Moments don’t come much sweeter.
Throughout the 18 hour journey from Dublin I quelled my nervous anticipation about meeting Dermot again. I practised my “happy face” to mask my disappointment when he reacted warily to me. I warned myself to hold back, not crowd him or drown him in slobbery kisses while he connected the face and the voice with a pixellating image he is vaguely aware of once a week on an iPad and perhaps some tiny memory of his visit to Ireland nearly five months ago.
Shane was at Beijing International Airport to greet me with a hug. MaMa, my quin jia, had a bowl of noodle soup on the table when I was barely in the door of their 21st floor apartment. Shan was waiting to show me my room (Dermot’s room really) . More hugs and smiles. I felt a swooshing release of tension at arriving at my Beijing home. Dermot was having his afternoon nap.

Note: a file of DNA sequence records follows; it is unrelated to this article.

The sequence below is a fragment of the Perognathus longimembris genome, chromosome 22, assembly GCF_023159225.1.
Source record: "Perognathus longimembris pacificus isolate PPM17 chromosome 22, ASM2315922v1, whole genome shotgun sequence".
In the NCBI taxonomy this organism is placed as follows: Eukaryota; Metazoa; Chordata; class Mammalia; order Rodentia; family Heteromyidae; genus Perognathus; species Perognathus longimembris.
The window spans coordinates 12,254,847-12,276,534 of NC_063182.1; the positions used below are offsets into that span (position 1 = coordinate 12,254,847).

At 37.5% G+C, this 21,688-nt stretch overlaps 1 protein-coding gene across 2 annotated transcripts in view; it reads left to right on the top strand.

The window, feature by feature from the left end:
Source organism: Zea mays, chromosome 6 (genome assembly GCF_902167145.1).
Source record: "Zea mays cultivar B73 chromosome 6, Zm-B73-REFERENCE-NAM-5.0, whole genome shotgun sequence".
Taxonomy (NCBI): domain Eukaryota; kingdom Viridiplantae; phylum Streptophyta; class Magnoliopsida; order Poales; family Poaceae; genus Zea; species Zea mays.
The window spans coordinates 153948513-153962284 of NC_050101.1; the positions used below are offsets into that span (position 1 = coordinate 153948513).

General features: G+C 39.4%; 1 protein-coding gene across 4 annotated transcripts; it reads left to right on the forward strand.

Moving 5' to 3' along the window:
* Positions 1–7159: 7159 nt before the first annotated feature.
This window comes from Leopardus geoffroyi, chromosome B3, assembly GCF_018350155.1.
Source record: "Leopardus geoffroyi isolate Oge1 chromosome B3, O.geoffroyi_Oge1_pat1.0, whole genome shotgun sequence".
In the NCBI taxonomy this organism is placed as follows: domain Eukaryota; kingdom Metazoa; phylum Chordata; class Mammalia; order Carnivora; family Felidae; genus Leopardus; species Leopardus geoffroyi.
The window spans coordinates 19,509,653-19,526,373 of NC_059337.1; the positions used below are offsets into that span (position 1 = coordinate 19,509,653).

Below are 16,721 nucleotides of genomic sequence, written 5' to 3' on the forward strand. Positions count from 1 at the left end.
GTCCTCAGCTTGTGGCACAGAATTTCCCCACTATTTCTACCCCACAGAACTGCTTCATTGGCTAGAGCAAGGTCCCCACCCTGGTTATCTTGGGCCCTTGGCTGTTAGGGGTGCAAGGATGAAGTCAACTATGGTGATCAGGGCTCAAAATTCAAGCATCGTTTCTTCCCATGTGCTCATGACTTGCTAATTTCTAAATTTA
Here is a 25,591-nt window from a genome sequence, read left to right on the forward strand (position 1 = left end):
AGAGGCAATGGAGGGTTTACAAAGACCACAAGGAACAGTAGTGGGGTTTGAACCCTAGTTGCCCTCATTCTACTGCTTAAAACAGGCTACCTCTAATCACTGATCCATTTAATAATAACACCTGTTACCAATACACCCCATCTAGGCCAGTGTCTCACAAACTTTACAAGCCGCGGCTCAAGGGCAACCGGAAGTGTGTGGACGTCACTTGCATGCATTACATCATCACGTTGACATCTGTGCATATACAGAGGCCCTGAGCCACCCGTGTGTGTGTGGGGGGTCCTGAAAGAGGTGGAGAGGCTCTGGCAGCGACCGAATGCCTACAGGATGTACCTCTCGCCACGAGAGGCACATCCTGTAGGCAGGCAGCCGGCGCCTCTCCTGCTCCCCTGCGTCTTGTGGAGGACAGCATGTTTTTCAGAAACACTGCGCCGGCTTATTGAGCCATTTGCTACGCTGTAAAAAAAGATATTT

So I waited some more, weary after the journey and with the surreal sense that I had come all this way and perhaps my beloved grandson was a figment of my imagination despite the baby paraphernalia all about. I snuck a look at his sleeping form to reassure myself . He was indeed real.
An hour later a sleepy whimper… I held back as Shane went in to release him from his sleeping bag and lift him over the bars of his cot. Surfacing out of sleep he turned to me, frowned for a moment as the wheels whirred in his little brain and then broke into excited burbles and giggles of pleasure, reaching into my arms.
Moments don’t come much sweeter and Shane had an iPhone in hand to capture it.
What is it with an eight month old baby? a familiar voice, a memory of touch and smell, of me crooning to him out of tune in the early hours in Duncannon last June, a recognition of his father in me? All I know is that when our eyes locked we were connected again as if by an invisible thread. For the next hour he examined me closely, my face, my hands, my finger nails painted a suitable Chinese red “ooh, tasty…”, my rings, my watch, as if he too wanted to confirm that I was real.